Healthiest way to eat pizza for weight loss
Pizza doesn’t usually top the list of foods for weight loss, but I’m a big believer in finding that happy, healthy place and for most people, it involves having pizza sometimes. If pizza is a once in a while splurge for you and you eat well otherwise, there’s no need to think too much about it. You might consider having a side salad or another veggie to bring more nutrition to your meal. But if pizza shows up on your plate more than once in a blue moon, here are some pointers for eating it in a healthier, lighter way to help support weight loss goals.
Look for whole grain crust. Granted, whole grain pizza crusts aren’t easy to come by, but if you do happen to spot one, it’s a healthier option than ordinary crust. Studies show that whole grains prompt weight loss better than refined grains so it’s a choice worth considering!
Consider a cauliflower crust. Frozen versions are now readily available at national retailers, including private label versions from Trader Joes and Whole Foods. Though these still have some grains in them, they tend to be lower in carbs and calories and the serving sizes are a little larger than traditional pizza. You may even spot this trendy crust at a local eatery, as I have in New York City.
Look for thin crusts. Obviously, thin crusts are lighter than the deep dish variety.
Limit the meaty toppings. If you can’t fathom life without pepperoni pizza, ask for half the usual amount when you’re eating out.
Right size your portions. Individual pizzas aren’t meant for most individuals! For most people one or two slices ought to do it. Balance out the meal with a big salad or helping of sautéed or roasted veggies. These provide extra nutrition but also create a bigger portion to keep you fuller, longer.
Inspect food labels. If you’re buying a frozen pizza, check out the food labels and pay close attention to the portion size, which varies from brand to brand. I think it helps to be aware of the portion sizes so you can make a mindful choice about how much you serve yourself.
Look at menu boards. If you’re ordering from or eating at a national pizza retailer (such as Pizza Hut or Dominos), check the menu in advance to find a slice that supports your goals. National retailers with more than 20 locations in one state must provide this info, so if pizza is on your weekly lineup, you might want to look into this.
Here are some nationally-available frozen pizzas that meet one or more of my criteria:
DiGiorno Thin & Crispy Tomato with Mozzarella Pesto
This thin crust pie has 10 grams of protein and 350 calories for half a pie. You could add a fistful of arugula and some toasted pine nuts to boost the satisfaction factor.
American Flatbread Farmer’s Tomato Pie
Here’s a dairy- free pie made with organic ingredients. Because it lacks cheese, it doesn’t have as much protein, but it would make a great base for scrambled or fried eggs or leftover rotisserie chicken. You could also add your own cheese or other toppings if you like.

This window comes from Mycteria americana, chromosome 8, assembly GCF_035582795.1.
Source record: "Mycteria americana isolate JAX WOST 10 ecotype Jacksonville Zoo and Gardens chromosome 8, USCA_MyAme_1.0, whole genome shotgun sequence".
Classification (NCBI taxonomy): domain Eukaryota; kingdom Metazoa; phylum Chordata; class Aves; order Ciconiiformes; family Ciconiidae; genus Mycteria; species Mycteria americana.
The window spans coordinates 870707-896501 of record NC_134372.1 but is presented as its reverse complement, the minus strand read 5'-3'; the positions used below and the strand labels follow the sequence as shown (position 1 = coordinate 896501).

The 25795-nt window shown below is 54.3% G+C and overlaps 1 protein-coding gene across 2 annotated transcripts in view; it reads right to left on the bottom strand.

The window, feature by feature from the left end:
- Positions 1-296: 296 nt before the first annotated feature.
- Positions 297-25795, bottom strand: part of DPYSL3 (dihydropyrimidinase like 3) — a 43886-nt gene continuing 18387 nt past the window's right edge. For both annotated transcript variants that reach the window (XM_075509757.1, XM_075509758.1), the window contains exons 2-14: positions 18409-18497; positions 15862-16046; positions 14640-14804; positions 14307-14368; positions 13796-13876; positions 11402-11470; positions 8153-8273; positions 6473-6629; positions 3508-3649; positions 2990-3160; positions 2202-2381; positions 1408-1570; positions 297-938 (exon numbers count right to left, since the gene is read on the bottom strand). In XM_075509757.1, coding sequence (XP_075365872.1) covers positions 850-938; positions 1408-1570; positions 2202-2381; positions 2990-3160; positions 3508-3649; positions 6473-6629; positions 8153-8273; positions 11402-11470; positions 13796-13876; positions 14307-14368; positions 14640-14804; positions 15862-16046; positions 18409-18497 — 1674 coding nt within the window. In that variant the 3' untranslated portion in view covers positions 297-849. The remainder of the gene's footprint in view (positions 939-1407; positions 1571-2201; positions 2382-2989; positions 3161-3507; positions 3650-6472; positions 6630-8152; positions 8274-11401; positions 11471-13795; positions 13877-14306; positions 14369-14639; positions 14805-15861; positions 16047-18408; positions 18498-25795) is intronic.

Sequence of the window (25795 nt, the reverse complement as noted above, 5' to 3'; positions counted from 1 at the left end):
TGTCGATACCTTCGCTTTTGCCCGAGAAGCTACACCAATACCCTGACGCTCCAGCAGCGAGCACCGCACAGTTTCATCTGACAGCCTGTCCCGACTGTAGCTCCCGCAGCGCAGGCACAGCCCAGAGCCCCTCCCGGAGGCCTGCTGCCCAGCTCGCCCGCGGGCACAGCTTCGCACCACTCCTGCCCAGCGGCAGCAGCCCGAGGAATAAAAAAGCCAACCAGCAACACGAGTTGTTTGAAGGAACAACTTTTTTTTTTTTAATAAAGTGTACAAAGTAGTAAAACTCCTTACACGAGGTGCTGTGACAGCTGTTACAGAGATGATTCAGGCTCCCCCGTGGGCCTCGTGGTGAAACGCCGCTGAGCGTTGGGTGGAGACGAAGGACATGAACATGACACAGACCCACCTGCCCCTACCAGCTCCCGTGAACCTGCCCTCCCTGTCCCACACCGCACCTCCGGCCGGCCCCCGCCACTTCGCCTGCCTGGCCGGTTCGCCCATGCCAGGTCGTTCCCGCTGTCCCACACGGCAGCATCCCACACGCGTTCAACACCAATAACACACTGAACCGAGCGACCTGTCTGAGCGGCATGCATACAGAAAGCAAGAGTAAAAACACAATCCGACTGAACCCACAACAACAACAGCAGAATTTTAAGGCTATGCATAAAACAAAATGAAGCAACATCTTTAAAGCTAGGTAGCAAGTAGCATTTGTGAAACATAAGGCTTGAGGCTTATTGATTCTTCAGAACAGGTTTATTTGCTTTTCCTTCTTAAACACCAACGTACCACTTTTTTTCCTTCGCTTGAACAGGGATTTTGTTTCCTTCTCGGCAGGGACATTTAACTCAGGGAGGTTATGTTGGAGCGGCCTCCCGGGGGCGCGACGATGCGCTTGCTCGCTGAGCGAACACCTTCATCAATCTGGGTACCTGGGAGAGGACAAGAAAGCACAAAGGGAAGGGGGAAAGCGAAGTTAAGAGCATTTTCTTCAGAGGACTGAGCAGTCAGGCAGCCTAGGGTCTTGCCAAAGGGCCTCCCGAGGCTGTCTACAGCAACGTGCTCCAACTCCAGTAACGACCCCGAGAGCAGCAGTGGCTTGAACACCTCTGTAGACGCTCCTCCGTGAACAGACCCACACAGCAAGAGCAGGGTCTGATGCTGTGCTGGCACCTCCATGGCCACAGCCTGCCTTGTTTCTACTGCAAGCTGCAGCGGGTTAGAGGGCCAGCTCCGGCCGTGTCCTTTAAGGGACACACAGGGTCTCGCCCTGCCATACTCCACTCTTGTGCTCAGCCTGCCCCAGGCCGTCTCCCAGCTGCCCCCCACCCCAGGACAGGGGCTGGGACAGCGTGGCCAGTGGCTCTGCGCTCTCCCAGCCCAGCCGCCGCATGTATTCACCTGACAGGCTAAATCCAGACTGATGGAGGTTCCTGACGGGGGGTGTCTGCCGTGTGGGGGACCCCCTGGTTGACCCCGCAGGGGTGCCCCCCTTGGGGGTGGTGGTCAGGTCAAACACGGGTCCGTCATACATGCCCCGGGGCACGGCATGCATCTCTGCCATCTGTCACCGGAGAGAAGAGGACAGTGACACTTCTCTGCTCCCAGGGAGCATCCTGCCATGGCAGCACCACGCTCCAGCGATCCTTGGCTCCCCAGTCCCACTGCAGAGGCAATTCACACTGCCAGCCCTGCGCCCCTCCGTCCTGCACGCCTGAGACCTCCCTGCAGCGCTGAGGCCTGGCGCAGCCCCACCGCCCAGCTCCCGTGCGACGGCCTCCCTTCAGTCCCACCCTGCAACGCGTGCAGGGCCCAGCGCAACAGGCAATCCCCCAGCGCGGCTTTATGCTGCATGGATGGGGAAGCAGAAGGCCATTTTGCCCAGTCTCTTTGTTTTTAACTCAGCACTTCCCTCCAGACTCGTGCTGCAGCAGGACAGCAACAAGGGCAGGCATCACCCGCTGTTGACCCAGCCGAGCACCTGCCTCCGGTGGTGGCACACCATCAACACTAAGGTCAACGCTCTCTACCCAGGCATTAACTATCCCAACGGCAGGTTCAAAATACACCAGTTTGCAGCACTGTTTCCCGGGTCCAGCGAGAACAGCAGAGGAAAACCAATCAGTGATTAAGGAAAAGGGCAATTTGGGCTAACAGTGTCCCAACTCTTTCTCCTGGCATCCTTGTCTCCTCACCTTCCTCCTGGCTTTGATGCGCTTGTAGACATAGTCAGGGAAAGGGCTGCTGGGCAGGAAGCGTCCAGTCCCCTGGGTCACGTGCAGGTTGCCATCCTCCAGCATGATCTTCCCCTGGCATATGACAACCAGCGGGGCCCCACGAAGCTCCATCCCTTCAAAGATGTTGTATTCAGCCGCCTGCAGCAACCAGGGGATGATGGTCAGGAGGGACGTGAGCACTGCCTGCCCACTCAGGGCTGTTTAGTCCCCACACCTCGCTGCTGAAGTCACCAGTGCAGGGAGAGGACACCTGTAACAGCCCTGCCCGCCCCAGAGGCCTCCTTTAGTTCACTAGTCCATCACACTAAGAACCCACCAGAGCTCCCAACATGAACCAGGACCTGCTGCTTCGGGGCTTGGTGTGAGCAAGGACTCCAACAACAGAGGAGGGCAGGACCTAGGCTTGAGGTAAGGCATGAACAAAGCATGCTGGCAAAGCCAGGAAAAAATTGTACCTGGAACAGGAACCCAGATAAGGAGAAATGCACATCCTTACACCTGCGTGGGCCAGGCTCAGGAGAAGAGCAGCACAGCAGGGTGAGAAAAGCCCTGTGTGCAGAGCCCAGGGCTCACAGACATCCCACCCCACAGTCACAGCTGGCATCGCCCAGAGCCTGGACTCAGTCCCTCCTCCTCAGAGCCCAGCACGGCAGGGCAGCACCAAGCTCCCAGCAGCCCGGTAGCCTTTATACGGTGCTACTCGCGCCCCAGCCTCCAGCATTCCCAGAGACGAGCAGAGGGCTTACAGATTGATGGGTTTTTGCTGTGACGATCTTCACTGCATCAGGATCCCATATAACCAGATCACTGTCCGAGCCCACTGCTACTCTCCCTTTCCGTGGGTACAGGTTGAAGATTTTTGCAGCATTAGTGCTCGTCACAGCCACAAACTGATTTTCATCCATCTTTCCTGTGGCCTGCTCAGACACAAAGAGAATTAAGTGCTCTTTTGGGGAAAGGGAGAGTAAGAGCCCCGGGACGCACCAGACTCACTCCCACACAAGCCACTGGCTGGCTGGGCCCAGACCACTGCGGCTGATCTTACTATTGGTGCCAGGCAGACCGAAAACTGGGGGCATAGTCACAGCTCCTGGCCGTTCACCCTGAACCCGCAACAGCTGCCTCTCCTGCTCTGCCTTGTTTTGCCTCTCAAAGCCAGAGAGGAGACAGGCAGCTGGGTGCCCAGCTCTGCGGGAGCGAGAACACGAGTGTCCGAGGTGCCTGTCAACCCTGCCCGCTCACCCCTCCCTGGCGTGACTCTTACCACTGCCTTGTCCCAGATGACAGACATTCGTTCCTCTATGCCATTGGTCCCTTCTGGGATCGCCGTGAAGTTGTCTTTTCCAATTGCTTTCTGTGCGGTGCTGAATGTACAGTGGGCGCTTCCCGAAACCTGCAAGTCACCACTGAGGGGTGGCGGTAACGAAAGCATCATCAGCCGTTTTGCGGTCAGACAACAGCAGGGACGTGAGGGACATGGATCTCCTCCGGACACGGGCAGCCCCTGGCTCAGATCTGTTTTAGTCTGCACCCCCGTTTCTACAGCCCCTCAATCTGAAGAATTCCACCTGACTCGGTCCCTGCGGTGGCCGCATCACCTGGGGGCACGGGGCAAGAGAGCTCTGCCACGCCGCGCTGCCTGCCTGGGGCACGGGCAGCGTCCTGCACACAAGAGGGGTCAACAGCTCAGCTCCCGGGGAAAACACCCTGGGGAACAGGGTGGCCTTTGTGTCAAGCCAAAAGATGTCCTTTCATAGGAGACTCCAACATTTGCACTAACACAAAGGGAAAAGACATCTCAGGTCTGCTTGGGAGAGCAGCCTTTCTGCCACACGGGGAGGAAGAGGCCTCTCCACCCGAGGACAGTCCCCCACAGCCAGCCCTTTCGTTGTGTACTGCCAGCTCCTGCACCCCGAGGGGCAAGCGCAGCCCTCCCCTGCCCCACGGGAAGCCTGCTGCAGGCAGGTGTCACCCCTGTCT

Newman’s Own Mediterranean Thin & Crispy Pizza
Newman’s Own Thin & Crispy line has a multigrain crust, meaning that it’s a blend (though a peek at the ingredient shows it’s more white flour than anything else). Still, a blend is better than nothing! This would be good served with black or Kalamata olive slices. You could also try adding some leftover rotisserie or grilled chicken to give the protein a boost. And while it’s a veggie-based pizza, I’d still suggest getting more on the side.
While these pies are fine in a pinch, you can also make pizza an even better choice for weight loss if you make your own. Homemade cauliflower crustskips the grain ingredients you’ll find in most frozen versions, so it has more veggies and fewer carbs and calories per serving. This is a simple version from Erin Palinski Wade, another dietitian. She suggests a whole head of cauliflower, which is then pulsed in a food processor, but you could always start with pre-riced cauliflower. If you do, be sure to use a fresh, packaged variety; a frozen one won’t work here.
Or you could make socca, as I often do. It’s a chickpea flour flatbread that’s gluten-free and packed with protein and fiber. Here’s how to make it:
1 cup water
1 cup chickpea flour
1 Tbsp. extra virgin olive oil
½ tsp. salt
Whisk all of the ingredients and let sit for 30 minutes, whisking occasionally. Coat a cast iron skillet with oil and place in an oven set to 450 as the oven preheats. When the oven is ready, remove the skillet and pour in the batter. Return to the oven and bake until the top is golden brown and the edges have peeled away from the side of the pan. At this point, you can top with grated cheese and broil it for a few minutes until the cheese melts, or you could top with olives and herbs, or any pizza topping you choose.
This socca is a staple in my home because both my son and I love it and it doesn’t require any advanced prep—especially helpful when I’ve forgotten to defrost chicken! If you try it, let me know what you think!